Repligen has acquired the business of Novozymes Biopharma Sweden in a cash $22.7 million and future potential milestone payments of $5.6 million. This acquisition will elevate Repligen to a world-leading supplier of products for manufacturing biologic drugs with the potential to yield sustainable growth and profitability in fiscal year 2013, beginning April 1, 2012. The combined company is expected to generate total revenues of approximately $50 million in fiscal year 2013.
The Novozymes Biopharma acquisition diversifies and expands Repligen's product offering and customer base while doubling the company's manufacturing capacity. Novozymes Biopharma is a leader in the manufacture and supply of growth factors used in mammalian cell culture and Protein A affinity ligands used in the production of monoclonal antibodies. The company is located in Lund, Sweden and operates a 45,000 sq. ft., c-GMP capable production facility which was recently renovated in 2008 with an investment of $25 million. The products acquired in the Novozymes transaction are anticipated to generate $16-$17 million in revenue in 2011, and are sold primarily under long-term supply agreements with major life sciences companies including EMD Millipore, Sigma-Aldrich Corporation and GE Healthcare.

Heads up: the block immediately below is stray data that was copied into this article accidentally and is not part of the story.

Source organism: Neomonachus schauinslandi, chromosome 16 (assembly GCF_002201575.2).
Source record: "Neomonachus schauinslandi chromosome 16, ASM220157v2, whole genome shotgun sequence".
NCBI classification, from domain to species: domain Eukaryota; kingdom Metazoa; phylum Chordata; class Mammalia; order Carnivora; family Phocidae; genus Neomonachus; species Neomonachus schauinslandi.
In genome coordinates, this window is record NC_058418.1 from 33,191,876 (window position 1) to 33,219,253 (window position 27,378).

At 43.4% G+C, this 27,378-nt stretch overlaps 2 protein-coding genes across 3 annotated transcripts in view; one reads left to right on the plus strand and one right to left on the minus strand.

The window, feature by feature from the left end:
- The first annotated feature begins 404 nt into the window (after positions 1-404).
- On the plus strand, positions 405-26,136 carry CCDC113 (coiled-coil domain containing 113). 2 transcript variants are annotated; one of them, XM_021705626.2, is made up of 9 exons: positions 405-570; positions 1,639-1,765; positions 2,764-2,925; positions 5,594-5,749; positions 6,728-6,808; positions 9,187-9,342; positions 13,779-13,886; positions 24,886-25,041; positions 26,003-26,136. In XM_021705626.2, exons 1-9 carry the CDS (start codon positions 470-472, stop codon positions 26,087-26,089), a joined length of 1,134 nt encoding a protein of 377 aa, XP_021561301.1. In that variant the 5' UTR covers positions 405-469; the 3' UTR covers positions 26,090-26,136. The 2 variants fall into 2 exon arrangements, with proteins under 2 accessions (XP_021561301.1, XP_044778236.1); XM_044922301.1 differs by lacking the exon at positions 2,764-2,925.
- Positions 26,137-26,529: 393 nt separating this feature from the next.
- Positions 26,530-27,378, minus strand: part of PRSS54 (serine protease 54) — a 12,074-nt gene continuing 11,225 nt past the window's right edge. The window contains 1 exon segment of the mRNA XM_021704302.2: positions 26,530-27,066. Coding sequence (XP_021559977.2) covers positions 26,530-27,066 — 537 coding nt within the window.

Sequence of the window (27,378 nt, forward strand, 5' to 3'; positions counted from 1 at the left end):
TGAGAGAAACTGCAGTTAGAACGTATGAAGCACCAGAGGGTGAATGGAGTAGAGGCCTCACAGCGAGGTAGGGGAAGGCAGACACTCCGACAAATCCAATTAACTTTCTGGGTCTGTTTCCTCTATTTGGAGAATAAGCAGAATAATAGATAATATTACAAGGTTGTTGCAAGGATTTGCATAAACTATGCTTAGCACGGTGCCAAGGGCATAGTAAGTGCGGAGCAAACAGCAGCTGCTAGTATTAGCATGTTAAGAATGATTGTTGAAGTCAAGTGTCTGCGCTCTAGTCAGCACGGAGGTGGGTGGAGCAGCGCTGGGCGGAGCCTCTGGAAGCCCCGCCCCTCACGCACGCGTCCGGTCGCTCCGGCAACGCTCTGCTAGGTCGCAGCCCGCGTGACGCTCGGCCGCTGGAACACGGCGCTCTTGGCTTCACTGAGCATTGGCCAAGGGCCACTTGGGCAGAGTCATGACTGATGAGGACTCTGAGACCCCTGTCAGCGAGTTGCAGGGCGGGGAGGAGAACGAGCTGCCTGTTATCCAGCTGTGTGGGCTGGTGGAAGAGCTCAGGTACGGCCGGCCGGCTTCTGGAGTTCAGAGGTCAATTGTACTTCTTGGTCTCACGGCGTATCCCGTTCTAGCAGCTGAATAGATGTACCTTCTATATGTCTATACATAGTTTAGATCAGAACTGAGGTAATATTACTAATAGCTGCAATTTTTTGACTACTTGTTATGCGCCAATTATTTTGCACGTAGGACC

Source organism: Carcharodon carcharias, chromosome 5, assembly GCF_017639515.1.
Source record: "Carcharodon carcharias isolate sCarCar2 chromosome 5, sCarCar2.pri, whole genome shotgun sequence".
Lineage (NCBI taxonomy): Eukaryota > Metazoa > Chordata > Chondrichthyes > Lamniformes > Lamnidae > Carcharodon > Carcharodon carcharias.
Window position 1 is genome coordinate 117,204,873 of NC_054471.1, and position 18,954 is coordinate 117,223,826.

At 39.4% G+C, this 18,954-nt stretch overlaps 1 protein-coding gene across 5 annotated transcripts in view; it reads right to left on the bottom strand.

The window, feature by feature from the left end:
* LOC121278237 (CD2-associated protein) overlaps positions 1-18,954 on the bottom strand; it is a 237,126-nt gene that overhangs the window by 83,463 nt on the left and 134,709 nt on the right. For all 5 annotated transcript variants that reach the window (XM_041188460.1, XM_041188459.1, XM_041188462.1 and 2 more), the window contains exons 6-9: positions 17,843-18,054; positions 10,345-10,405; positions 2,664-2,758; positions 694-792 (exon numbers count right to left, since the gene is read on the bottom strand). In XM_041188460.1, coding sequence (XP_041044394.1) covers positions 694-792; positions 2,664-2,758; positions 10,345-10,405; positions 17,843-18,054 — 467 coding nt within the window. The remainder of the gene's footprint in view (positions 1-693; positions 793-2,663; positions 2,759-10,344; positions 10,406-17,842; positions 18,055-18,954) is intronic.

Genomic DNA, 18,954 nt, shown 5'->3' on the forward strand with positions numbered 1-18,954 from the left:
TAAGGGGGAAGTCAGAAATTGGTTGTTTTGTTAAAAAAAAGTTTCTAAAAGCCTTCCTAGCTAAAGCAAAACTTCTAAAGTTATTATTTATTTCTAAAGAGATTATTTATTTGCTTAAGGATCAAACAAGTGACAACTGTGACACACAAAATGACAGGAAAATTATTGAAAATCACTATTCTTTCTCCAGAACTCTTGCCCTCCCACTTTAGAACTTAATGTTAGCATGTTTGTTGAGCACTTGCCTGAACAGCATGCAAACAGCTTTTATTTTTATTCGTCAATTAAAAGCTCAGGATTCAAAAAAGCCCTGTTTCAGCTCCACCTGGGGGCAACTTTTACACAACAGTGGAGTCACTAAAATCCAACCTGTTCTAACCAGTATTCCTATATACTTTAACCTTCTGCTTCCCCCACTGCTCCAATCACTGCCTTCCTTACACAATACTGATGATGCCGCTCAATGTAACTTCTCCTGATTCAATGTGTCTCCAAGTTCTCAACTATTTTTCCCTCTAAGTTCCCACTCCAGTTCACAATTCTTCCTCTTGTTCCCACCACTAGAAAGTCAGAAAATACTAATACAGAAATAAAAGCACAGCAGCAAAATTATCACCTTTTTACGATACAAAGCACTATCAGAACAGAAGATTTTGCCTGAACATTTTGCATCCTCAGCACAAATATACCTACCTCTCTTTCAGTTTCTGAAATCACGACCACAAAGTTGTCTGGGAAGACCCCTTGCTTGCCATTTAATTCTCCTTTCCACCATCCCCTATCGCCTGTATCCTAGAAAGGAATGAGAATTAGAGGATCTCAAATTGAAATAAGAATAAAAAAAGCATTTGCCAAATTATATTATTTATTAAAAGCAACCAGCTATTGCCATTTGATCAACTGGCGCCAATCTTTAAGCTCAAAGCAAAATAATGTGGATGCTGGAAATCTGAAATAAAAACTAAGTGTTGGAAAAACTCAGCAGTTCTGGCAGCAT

Repligen is currently a leader in the supply of four different forms of recombinant Protein A, a key ingredient used in the production of most monoclonal antibodies. Through this transaction, Repligen will acquire Novozymes "native" Protein A product which is used in the production of several of the early blockbuster monoclonal antibody drugs. As part of the acquisition, GE Healthcare and Repligen have extended the term of their existing supply agreement for recombinant Protein A from 2014 to 2021. A further key benefit of the acquisition is Repligen's expansion into the cell culture ingredients market which increases our product breadth and opens a market opportunity for us in the production of fermentation ingredients and a future market opportunity as stem and cell-based therapies emerge.